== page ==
The Blind Services Coalition of Kentucky presents the

Thursday, October 29, 2020 - 8:30 a.m. - 3:00 p.m.

This event is free and will be held both virtually and in-person.

  

Fayette County Extension Office

1140 Harry Sykes Way

Lexington, KY 40504

859-257-5582


 


Who should attend? (CEUs approved for ACVREP, Social Work and CRC) 

  • Social workers
  • Rehabilitation counselors
  • Physicians
  • Low vision specialists
  • Educators
  • Vision rehabilitation & education specialist
  • Persons who have low vision to no vision
  • Families and friends of persons with low vision to no vision 

Schedule: 

8:30 a.m.: Registration and Exhibits

9:10 a.m.: The State of Genetic Diagnosis and Therapy in 2020

10:00 a.m.: What You Need to Know about Orientation and Mobility

11:15 a.m.: Guide Techniques

12:15 p.m.: Updates on Assistive Technology

1:45 p.m.: Vision Loss; The Journey from Grief to Acceptance

3:00 p.m.: Visit Exhibits and Network


Presentations:

The State of Genetic Diagnosis and Therapy in 2020

Ramiro S. Maldonado, MD, Assistant Professor of Ophthalmology, University of Kentucky

Many patients experience progressive degenerative blinding eye diseases. Current genetic diagnosis and therapy offers new hope for them. Participants will learn the benefits of undergoing genetic testing; what to expect from genetic testing; and what treatment options are available for their inherited disease.

What You Need to Know about Orientation and Mobility

Justin Kaiser, Ph.D., Clinical Assistant Professor of Vision Impairment Program, College of Education, Department of Early Childhood, Special Education, and Counselor Education, University of Kentucky

This session will provide an overview of orientation and mobility instruction and techniques with the goal of helping professionals, families and individuals living with visual impairment to better understand the importance of self-advocacy and independence.  Participants will be able to describe basic human guide techniques; explain the importance of O&M instruction; and use resources to share specific details related to orientation and mobility.  This session will focus on participants’ opportunity to reflect on this helpful information as it relates to their prior experiences.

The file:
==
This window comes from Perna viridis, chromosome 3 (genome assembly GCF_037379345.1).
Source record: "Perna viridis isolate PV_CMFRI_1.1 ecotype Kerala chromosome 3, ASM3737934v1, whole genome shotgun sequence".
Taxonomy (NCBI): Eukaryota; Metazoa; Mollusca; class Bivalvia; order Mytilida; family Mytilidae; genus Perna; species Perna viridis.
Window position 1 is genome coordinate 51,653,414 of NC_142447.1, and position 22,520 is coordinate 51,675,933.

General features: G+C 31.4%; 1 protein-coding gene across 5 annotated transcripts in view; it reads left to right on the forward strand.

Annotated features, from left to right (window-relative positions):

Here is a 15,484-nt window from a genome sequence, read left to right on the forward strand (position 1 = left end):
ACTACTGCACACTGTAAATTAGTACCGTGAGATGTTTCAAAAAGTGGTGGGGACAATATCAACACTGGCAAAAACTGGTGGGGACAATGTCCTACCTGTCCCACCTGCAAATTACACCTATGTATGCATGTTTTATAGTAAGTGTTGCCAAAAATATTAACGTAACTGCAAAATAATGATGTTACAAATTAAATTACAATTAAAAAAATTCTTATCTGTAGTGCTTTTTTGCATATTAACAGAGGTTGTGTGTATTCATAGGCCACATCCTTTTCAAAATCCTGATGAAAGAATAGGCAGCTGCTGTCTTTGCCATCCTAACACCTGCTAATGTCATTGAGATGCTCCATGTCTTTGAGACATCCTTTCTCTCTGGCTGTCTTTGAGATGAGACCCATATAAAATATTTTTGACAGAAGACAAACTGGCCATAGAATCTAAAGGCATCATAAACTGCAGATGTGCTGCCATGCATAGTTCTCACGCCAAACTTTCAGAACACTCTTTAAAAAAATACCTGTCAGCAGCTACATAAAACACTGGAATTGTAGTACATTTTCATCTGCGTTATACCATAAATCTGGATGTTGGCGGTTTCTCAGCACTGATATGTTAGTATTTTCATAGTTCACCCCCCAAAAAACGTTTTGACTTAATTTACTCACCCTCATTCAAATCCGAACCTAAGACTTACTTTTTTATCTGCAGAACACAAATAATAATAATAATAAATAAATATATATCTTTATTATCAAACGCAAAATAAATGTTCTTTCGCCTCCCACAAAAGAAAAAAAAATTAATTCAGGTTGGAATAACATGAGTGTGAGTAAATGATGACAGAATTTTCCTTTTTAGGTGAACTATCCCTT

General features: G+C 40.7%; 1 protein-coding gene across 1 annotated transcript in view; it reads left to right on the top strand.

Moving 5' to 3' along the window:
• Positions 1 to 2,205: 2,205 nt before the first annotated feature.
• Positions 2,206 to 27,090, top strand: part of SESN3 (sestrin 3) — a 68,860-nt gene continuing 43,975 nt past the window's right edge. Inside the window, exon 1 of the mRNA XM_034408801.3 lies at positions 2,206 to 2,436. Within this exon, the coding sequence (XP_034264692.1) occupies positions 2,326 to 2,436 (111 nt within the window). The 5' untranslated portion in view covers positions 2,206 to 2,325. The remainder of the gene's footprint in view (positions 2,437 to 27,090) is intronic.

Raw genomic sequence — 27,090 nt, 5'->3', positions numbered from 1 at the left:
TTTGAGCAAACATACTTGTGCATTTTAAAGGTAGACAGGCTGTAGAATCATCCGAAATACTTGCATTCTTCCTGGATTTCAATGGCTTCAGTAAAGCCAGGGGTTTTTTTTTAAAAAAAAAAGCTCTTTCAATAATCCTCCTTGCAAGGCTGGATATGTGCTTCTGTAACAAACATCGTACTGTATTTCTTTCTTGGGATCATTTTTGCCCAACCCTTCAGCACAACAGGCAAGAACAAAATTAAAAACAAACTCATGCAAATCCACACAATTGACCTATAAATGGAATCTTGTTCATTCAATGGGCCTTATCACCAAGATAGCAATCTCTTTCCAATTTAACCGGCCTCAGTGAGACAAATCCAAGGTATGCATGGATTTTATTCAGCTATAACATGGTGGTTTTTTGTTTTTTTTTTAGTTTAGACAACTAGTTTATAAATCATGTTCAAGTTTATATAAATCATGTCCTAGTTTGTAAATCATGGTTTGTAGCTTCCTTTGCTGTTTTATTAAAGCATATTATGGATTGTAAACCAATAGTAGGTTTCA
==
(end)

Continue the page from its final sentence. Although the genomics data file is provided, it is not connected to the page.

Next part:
Guide Techniques

Jennifer Roark, Certified Orientation and Mobility Specialist, Kentucky Office of Vocational Rehabilitation Blind Services Division and Kenny Williams, Community Volunteer

Following proper guide techniques in a professional environment is critical for ensuring positive involvement.  Participants will learn how to interact with individuals with visual impairment; how to use guide techniques; and how to make professional settings inclusive of individuals with visual impairments

Updates in Assistive Technology for Visual  Impairment

Kristen Piery, O.D., Director of Optometry, University of  Kentucky

Are you aware of current available assistive technology and how it can benefit those with low vision?  This presentation  will briefly discuss new technology advances and how they might apply to those with visual impairment.  Participants will become familiar with the components and benefits of a low vision exam; with available technology and resources for low vision patients; and learn how to implement assistive technology for those living with visual impairment.

Vision Loss:  The Journey from Grief to Acceptance

Dr. Susan Ament, Ph.D, Peer Support Coordinator, Bluegrass Council of the Blind and Jeffrey N. Jackson, Psy.D, Licensed Psychologist Lexington VA Medical Center

In this session, presenters will walk participants through their own journeys of vision loss and life transformation, with an emphasis on navigating the stages of grief.  Participants will be equipped to describe the stages of grief and loss, especially as they apply to vision loss; explain at least three strategies for coping with anxiety and depression; learn techniques for finding acceptance; and identify the circumstances under which a mental health intervention would be indicated.


Additional Information: 

  • Additional symposium information can be found at www.bscky.net.
  • Be sure to indicate in-person or virtual.
  • The decision to hold the symposium in-person will be made in accordance with Kentucky State Government and the University of Kentucky meeting guidelines.
  • Social distancing guidelines and mask wearing will be required at all times with the exception of eating or drinking.
  • At this time, a maximum of 50 persons can attend in-person. These spots are available on a first come, first served registration basis. 

This event is presented by the following agencies:

Bluegrass Care Navigators, Bluegrass Council of the Blind, Fayette County Extension Office, KY Office for the Blind, Lexington-Fayette Urban County Government Division of Aging and Disability Services, VA Medical Center and Visually Impaired Preschool Services


CLICK HERE TO REGISTER